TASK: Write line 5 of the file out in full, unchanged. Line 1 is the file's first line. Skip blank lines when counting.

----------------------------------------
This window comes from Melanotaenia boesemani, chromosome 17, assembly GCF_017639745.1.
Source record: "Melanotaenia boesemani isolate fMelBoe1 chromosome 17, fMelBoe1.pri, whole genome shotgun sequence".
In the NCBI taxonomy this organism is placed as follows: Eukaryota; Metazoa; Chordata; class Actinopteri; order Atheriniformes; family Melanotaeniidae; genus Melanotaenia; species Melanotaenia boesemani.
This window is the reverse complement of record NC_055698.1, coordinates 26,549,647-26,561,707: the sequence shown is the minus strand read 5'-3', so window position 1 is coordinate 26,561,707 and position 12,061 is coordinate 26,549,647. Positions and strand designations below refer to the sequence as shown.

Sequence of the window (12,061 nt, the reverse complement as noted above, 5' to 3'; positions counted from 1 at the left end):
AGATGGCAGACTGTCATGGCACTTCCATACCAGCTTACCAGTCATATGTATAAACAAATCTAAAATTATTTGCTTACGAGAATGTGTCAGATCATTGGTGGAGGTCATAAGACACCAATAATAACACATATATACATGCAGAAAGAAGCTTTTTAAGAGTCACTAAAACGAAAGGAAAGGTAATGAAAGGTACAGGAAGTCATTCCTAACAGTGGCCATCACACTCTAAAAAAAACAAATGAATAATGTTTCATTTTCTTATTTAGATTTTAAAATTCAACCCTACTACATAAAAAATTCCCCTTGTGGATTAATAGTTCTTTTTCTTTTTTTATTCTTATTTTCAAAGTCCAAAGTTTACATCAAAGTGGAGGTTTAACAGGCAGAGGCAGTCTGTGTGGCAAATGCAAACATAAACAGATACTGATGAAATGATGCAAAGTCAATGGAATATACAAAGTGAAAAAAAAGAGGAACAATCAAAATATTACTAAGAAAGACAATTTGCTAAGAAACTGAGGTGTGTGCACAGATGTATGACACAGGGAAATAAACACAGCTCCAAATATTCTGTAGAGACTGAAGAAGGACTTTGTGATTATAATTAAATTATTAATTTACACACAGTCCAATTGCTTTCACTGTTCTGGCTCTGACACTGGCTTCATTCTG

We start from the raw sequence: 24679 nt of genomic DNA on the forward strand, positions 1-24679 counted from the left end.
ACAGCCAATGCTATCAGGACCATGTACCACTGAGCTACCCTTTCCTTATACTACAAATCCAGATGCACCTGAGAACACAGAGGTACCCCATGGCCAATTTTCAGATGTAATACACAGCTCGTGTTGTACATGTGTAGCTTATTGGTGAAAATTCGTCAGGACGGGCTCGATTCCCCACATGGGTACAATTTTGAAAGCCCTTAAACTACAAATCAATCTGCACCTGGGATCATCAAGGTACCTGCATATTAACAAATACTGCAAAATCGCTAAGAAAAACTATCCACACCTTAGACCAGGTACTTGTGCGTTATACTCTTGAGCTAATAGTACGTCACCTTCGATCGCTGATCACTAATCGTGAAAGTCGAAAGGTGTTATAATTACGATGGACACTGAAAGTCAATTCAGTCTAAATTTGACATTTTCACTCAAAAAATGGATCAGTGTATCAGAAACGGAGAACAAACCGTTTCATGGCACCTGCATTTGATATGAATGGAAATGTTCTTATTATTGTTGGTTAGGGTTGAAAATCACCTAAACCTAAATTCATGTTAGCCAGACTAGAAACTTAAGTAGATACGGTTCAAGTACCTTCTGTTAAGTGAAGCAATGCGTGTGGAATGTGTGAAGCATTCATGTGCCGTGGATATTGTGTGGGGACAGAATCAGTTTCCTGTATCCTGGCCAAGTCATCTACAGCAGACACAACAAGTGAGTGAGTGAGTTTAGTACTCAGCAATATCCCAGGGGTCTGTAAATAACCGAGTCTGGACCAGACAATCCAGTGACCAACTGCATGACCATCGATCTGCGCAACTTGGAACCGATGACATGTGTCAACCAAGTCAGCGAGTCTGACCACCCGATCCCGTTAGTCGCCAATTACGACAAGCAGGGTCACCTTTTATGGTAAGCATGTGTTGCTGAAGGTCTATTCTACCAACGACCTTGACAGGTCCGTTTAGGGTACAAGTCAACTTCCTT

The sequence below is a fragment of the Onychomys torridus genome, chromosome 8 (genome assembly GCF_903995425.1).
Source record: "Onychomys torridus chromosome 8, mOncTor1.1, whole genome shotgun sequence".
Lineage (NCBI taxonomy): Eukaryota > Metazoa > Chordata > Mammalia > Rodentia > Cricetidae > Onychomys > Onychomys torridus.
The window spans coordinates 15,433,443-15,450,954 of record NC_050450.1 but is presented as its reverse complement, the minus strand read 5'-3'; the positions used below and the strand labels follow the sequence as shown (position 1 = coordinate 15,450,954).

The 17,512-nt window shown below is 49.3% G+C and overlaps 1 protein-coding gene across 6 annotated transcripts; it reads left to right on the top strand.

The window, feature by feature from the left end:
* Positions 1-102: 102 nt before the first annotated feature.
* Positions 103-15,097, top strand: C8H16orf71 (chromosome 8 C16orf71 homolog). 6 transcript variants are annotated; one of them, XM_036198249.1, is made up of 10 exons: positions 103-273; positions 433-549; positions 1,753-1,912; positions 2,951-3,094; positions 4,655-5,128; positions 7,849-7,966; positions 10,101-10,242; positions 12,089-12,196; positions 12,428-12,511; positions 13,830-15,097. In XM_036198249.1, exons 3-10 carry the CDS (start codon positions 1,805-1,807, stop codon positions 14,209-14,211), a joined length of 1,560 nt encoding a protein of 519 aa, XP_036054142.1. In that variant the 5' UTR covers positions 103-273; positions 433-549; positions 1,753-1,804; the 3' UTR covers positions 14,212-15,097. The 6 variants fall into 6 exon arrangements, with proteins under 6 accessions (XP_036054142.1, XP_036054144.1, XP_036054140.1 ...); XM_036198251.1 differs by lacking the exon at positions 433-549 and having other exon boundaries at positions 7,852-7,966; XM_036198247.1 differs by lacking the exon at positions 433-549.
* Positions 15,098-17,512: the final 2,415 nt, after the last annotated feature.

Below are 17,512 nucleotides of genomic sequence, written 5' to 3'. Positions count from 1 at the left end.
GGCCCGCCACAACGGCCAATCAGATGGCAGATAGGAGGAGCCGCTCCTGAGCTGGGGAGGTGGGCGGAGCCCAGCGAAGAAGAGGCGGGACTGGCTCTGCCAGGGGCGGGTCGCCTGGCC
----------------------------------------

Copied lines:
Sequence of the window (12,061 nt, the reverse complement as noted above, 5' to 3'; positions counted from 1 at the left end):